You’ve likely noticed a growing trend where people choose to work as freelancers rather than working full time for a company. While this decision may seem counterintuitive, the freedom economy has never been stronger, and it may be a good time for you to consider making the switch yourself. 

There is a lot to think about and a lot to consider before you hand over your letter of resignation and become a part of the freedom economy.

Many freelancers spend a lot of sleepless nights thinking about whether or not they should make the jump, and even once they become full-time freelancers, they probably have countless times when they question their decision and wish they were still at their full-time job.

Deciding to be a freelancer is a scary proposition, but it’s also a potentially life-altering one as well, with a huge upside. If you plan properly, it’s a risk worth taking.

So, back to our main question: When is the right time to quit your full-time job?

Unfortunately, there is no clear cut answer. Everyone approaches freelancing with a unique set of circumstances. Some people work up to it over the course of a few years; others get fed up with their job, quit, and then start freelancing the next day. Some are forced into freelancing because of corporate downsizing and layoffs.

Only you will know for sure when it’s the right time. You’ll know because your gut will tell you it’s time to make the change and become a freelancer full time.

The key is to ensure you are ready to make the transition.

Transitioning into the Freedom Economy

Understanding what freelancing and the freedom economy actually entails is the first step. Before investing any time, effort, or money, do your homework and explore the freelancing opportunities in your industry:

  • Do a lot of people freelance?
  • Are there opportunities?
  • Do companies in your industry hire freelancers?
  • What are the trends and outlook for your industry going forward?

If you think there is a good opportunity, start to piece together some ideas for the type of services you plan to offer, how you can help companies in your industry, and what you can offer that is unique or new. In other words, start working on a business plan.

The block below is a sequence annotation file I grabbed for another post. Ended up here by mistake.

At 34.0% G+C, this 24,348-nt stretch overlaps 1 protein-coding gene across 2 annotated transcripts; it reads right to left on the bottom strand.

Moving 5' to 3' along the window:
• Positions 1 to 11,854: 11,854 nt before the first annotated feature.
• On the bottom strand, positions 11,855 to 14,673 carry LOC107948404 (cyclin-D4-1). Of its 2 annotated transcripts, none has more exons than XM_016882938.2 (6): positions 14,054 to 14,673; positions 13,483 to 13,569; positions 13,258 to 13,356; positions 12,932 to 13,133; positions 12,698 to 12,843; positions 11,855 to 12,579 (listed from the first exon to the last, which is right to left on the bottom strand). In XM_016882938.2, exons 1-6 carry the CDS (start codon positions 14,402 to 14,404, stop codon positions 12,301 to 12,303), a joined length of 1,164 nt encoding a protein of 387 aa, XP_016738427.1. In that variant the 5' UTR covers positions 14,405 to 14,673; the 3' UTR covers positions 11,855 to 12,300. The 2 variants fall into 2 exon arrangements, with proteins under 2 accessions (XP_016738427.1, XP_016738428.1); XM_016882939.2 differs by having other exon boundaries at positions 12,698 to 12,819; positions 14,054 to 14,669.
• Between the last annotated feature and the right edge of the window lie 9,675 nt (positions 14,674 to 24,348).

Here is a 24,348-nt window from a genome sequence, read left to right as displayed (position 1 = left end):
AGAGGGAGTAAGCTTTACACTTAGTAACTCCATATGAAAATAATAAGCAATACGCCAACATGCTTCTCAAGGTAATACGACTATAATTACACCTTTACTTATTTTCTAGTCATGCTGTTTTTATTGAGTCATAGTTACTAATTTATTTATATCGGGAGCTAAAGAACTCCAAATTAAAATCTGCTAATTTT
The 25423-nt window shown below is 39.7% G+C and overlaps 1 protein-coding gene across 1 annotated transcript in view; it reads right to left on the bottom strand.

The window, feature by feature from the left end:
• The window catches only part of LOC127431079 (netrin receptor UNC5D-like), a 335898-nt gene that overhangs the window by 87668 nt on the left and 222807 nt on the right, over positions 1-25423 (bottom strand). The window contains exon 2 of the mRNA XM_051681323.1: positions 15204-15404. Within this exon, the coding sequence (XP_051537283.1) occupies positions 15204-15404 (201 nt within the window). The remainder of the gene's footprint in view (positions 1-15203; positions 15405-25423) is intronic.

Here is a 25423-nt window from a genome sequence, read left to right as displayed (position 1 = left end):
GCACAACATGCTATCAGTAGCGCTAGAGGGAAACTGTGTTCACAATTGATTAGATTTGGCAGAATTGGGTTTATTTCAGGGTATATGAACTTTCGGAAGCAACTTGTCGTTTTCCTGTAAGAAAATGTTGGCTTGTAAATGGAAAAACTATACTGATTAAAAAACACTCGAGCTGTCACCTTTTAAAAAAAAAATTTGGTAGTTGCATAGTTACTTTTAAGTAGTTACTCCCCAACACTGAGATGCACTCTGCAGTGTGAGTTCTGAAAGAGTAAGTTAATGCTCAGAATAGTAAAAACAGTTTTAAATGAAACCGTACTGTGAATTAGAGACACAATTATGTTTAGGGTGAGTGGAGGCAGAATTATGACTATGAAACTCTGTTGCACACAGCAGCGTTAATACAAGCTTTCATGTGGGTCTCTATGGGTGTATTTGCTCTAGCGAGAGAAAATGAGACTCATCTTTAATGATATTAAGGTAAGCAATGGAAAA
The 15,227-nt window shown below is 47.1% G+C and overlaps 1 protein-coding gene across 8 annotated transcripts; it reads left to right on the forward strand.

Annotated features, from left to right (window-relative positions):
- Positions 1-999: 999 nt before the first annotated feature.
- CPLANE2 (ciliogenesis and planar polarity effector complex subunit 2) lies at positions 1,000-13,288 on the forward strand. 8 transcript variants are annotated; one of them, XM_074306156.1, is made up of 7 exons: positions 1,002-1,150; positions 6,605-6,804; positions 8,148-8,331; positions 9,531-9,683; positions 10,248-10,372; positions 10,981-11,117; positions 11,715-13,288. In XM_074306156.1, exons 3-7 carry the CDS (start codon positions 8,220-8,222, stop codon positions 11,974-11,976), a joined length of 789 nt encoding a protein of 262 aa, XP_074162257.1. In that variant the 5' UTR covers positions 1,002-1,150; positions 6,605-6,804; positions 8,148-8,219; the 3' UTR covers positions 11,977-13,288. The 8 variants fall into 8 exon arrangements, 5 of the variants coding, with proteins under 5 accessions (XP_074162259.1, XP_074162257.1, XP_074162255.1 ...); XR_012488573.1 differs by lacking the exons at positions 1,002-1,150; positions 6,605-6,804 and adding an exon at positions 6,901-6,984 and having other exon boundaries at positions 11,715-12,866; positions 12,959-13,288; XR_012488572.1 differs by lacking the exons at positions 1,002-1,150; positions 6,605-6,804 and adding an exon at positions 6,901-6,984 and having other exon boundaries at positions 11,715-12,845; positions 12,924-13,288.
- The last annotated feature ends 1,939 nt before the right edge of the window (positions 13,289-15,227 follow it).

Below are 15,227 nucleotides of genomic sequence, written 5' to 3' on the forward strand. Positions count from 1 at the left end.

Try Before You Buy (In)

Once you have a good idea of what your freelance business will look like, it is recommended that you try it out before going all in. On the side, start looking for freelance projects, work with a client or two, and spend some time learning about how things work. Do this work for some time (the actual amount of time will depend on you), and see how you like it.

  • Can you see yourself freelancing full time?
  • Is it what you thought it would be?
  • Do you see opportunities?

Actually Making the Switch

If you think freelancing is a viable option, then you need a succession plan. This plan is more about timing and finances than anything else. The last thing you want to do is jump into freelancing without a plan to pay the bills and some buffer money to keep you afloat at the beginning.

Remember, at any point (up until you quit your job), you can revert back to working full time. You may have a false start or two, which is natural. It’s a big decision to make.

Here are some questions to reflect upon:

  • What is my financial plan?
  • How much money do I need in the bank before quitting my job?
  • Is the timing right?
  • How and where will I get clients?
  • What is my plan B?
  • Am I truly ready to go out on my own?

Give these questions some careful thought and consideration. Remember, once you hand in that resignation letter, it’s time to go full bore, find a freelance platform that works for you, and commit to the freedom economy as a full-time freelancer.

Access NeilPatel

Author Access NeilPatel

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